Jeremiah found out that he was simply not able to stop doing what God had called him to do. God’s truth was too big and far too powerful to remain held quietly inside. Also, I think that as a man who knew God well, Jeremiah’s heart ached for the lostness of his land. He had a vision for the restorative redemption that was possible for all who follow God, and although he was battered and bruised from the effort, Jeremiah could not hold his tongue or cease in the pursuit of righteousness in the land. The very core of his being burned with a fire that the Spirit of God placed within him. It seems that our times need a Jeremiah. Perhaps this should be our own personal desire and prayer as we seek to hear God’s voice and respond to His calling for us, “Lord, let Your truth fill every cell of my being, fill my heart with a drive to serve You that burns like an unquenchable fire, guide me to speak out continually in loving boldness, and strengthen me with Your unfailing courage. Amen.”

Abraham prayed to God; and God healed Abimelech.

Genesis 20: 17

 

This is a story of fear and failure to trust, a tale of how the very human man, Abraham, couldn’t find it in his heart to remain strong, or better, to live in the center of the strength that God grants to His children. Thus, Abraham deceived Abimelech and came very close to putting him directly into the path of God’s righteous anger and all of its consequences. Although he was not one of God’s chosen, God came directly to Abimelech and warned him in clear and honestly direct terms about the dangerous course that he had entered upon because of Abraham’s deception.

 

There was a spiritual disaster in the making in these events, for here was a man who God, Himself, had visited and had eaten a meal with. Abraham was a man who was to become known as a “friend of God”; still, he was allowing fear, uncertainty, and his inability to trust God above his own understanding to cause him to fail miserably in his mandate to bring the Lord’s truth and His loving grace into the lives of the seeking souls around him. Still, the Lord’s plans and His will are greater than anything that we people are capable of doing to thwart them. Also, through His grace, God permits us to redeem the catastrophic situations that we create.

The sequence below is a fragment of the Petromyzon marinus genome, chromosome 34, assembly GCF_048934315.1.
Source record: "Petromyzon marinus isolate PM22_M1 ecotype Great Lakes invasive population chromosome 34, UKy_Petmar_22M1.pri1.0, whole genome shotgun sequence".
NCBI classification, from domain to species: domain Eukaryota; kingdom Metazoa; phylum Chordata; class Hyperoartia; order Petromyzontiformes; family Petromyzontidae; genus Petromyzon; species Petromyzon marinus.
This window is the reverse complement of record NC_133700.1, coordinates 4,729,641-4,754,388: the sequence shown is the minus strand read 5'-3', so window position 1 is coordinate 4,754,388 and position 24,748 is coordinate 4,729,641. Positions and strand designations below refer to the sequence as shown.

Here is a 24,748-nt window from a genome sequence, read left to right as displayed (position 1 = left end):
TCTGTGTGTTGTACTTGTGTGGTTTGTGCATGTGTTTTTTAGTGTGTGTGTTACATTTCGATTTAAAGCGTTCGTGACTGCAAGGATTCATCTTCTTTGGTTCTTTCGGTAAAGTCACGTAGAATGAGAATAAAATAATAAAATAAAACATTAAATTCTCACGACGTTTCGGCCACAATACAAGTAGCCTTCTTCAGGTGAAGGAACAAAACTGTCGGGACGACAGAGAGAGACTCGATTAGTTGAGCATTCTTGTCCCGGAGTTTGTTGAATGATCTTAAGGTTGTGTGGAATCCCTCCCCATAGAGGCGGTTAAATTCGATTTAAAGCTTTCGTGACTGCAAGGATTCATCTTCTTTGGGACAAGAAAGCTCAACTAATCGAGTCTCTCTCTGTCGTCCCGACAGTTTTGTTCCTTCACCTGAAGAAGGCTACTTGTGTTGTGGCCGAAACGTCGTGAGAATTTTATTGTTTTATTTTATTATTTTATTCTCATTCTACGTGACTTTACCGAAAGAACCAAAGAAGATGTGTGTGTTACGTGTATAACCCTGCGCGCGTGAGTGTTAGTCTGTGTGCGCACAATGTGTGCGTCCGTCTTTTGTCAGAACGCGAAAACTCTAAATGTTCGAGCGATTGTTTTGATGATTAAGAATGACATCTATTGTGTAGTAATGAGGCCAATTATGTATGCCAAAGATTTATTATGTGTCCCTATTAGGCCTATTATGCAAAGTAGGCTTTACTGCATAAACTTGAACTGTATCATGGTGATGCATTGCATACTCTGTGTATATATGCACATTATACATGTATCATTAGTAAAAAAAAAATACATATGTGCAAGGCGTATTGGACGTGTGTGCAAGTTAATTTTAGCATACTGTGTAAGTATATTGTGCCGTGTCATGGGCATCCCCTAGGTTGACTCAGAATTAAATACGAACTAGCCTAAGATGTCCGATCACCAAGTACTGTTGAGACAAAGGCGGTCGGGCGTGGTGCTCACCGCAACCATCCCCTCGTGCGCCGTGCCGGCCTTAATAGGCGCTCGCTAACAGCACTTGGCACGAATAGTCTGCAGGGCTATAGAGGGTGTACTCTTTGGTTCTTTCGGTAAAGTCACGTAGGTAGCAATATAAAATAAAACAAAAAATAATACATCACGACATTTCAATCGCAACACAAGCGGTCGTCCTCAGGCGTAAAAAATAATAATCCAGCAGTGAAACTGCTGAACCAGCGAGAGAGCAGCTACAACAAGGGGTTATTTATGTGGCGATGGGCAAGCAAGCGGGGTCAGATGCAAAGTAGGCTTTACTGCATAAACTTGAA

So God called upon Abraham to enter into a time of focused and concentrated prayer on behalf of Abimelech in order to seek healing for him. Whatever my have been hurting or diseased with Abimelech’s body, it was his soul that needed healing. He would never be whole until he had surrendered his own life to the God of all Creation. Thus, this is what Abraham sought for his new friend. This is what God asks all of us to do as well. We are all to seek God’s gracious and saving intervention in the lives of all people without regard for what our past experiences with them might have been like. We are also to set aside our fears and apprehensions that are based on a person’s race, religion, and affiliations. Then we need to watch in amazement and joy as the Lord works to bring these people into common familial relationship with us as we become one in Christ.

 

Our citizenship is in heaven, and from it we await a Savior, the Lord Jesus Christ.

Philippians 3: 20

 

 

I live here, in this house, in this town, and on the earth. This is where all of the visible and tangible things that I do are carried out, and this world’s physical boundaries are what tend to define my home. Yet, Paul saw his world quite differently from just being framed by the people, places, and laws of man that existed where he lived. It seems that Paul was acutely aware of the change in the real, from the heart, allegiance that he had sworn when Christ became his Lord and Savior. At that time Paul and everyone else who has entered into the same transforming relationship with God through Christ were changed from being citizens of this world into holding citizenship in heaven.